in every respect, it would remain a bad bargain for the Defense Department and the taxpayer. This is
because the increase in cost for the C-130J far exceeds the increase in performance on two key criteria,
range and payload.
Using data from the Air Force’s C-130 “fact sheet,” the following graph depicts the maximum
normal payload and the maximum allowable payload for the C-130 E and H and two J models.
Maximum Normal Payload vs. Maximum Allowaable Payload Per Model
60,000
40,000
20,000
0
C-130E C-130H C-130J C-130J 30
Maximum Normal Payload Maximum Allowable Payload
Below, we compare the same models on the measure of range, using the data in the same Air Force C-130
fact sheet.
Range at Maximum Normal Payload vs. Range with 35,000 lbs Payload
2,500
2,000
1,500
1,000
500
0
C-130E C-130H C-130J C-130J 30
Range at Maximum Normal Payload Range with 35,000 Pounds Payload
26 “Taxpayers Carry the Load: The C-130J Cargo Plane Does Not,” Project on Government Oversight, March 15, 2005,
http://www.pogo.org/p/defense/do-050301-C130J.html.
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This display below illustrates range and payload together with unit cost. The values shown are
increases in percentage, using the Air Force’s own performance data and the favorable “flyaway” cost data
in the Air Force’s fact sheet. Note the insignificant increases in payload and the moderate improvement in
range for the “J” models compared to the huge cost increases. Apparently, the feature that has increased
the most with the C-130J is cost, not performance. If more accurate total program unit cost from DOD
Selected Acquisition Reports were to be used for the cost measure, the cost increase for the “J” model
would be even more dramatic.
500
400
300
200
100
0
C-130E C-130H C-130J C-130J 30
Range (at Maximum Normal Payload) Payload (Maximum Normal Payload) Cost
Graphs prepared by the Center for Defense Information.
Such comparisons, while not available in reports to or by Congress or in data from the
Department of Defense, comprise the unavoidable basis to consider the C-130J to be cost ineffective.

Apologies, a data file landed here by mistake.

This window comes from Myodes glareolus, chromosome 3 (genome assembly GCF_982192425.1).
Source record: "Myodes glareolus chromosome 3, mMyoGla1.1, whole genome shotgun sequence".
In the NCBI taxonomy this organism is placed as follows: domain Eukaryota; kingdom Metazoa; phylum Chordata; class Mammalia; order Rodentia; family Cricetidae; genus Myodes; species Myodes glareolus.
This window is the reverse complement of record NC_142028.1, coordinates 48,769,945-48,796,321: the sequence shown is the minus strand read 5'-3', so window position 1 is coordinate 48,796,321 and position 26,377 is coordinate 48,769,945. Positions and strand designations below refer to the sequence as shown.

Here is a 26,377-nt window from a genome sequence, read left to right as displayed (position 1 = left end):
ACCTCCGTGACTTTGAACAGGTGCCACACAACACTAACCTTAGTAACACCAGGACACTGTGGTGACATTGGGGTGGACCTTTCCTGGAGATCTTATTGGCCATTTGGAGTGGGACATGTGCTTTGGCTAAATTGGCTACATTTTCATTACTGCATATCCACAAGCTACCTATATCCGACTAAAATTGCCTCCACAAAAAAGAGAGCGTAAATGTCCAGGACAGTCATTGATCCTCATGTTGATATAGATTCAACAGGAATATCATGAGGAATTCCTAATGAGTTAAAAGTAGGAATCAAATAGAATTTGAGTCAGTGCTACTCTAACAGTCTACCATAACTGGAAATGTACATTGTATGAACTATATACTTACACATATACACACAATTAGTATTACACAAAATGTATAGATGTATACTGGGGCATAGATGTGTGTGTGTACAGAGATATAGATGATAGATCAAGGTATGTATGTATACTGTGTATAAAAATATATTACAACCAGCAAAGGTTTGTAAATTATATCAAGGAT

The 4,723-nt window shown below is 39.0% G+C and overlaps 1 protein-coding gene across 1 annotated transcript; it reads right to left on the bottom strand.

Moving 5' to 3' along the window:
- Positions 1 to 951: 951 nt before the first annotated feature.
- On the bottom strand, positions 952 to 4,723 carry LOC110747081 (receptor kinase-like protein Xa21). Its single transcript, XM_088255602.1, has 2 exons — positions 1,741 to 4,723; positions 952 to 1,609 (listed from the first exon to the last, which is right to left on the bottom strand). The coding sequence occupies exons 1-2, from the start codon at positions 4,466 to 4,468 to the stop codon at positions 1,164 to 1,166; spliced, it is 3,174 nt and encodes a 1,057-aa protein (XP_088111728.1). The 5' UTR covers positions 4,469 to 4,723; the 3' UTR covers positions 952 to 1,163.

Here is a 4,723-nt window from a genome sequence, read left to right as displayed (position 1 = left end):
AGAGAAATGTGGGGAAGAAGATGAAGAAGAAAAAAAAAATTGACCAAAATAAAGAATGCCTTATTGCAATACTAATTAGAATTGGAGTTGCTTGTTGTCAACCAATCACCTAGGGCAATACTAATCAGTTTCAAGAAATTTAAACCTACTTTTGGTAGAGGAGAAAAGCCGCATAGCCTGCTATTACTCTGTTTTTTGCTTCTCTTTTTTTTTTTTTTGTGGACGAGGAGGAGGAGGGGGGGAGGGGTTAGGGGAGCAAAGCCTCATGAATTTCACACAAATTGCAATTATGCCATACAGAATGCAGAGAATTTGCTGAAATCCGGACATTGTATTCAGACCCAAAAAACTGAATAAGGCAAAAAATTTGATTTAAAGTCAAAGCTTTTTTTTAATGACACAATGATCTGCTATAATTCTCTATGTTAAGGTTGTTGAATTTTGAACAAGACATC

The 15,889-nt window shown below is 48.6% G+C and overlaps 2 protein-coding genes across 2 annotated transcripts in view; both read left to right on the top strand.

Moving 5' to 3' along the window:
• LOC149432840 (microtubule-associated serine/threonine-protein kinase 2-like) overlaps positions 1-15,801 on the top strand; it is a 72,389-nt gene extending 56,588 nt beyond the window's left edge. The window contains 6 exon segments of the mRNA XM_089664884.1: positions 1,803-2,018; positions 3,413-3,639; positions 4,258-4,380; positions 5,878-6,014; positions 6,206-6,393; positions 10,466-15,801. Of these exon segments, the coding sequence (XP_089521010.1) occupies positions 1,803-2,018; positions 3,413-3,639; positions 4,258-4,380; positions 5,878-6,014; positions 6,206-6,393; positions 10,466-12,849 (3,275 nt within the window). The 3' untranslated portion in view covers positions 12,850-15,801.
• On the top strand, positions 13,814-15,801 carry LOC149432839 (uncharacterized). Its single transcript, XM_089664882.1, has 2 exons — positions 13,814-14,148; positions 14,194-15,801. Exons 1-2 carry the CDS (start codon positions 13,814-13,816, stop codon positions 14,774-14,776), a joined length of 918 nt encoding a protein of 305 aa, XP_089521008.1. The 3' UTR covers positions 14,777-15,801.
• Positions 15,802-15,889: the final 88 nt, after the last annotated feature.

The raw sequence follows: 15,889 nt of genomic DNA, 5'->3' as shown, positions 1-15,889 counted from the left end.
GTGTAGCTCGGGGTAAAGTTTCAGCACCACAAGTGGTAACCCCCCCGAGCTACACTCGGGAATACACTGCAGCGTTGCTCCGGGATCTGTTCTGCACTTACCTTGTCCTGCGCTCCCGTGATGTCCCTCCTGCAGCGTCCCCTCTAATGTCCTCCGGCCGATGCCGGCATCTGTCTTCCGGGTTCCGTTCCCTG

General Information on C-130J Aircraft Program:
Air Force Technology http://www.airforce-technology.com/projects/hercules/
Air Force Link – Fact Sheet http://www.af.mil/factsheets/factsheet.asp?fsID=92
Defense Update http://www.defense-update.com/products/c/C-130J.htm
Wikipedia http://en.wikipedia.org/wiki/C-130_Hercules
Globalsecurity.org http://www.globalsecurity.org/military/systems/aircraft/c-130j.htm
Lockheed Martin http://www.lockheedmartin.com/products/c130/
Lockheed Martin - C-130J Super Hercules: Whatever the Situation, We’ll Be There
http://www.c-130j.ca/document/Spec_Book.pdf
Reports:
DOD Director of Operational Test and Evaluation (DOT&E) Annual Report, Fiscal Year 2006
http://www.cdi.org/PDFs/DOTE%20FY06%20report%20AF.pdf
DOD Office of the Inspector General Audit: “Contracting for and Performance of the C130J Aircraft,”
July 23, 2004, http://www.dodig.osd.mil/audit/reports/fy04/04102sum.htm
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Analysis:
Government Executive.com
• Pentagon report criticizes new version of C-130J transport plane,
http://www.govexec.com/dailyfed/0105/012405cdpm3.htm.
Project on Government Oversight
• Taxpayers Carry the Load: The C-130J Cargo Plane Does Not,
http://www.pogo.org/p/defense/do-050301-C130J.html
General Arrangement of the Lockheed Martin’s C-130 J Model:
The image used is from Lockheed Martin Specifications Book, titled “C-130J Super Hercules: Whatever the
Situation, We’ll Be There,” and can be found online at:
http://www.c-130j.ca/document/Spec_Book.pdf.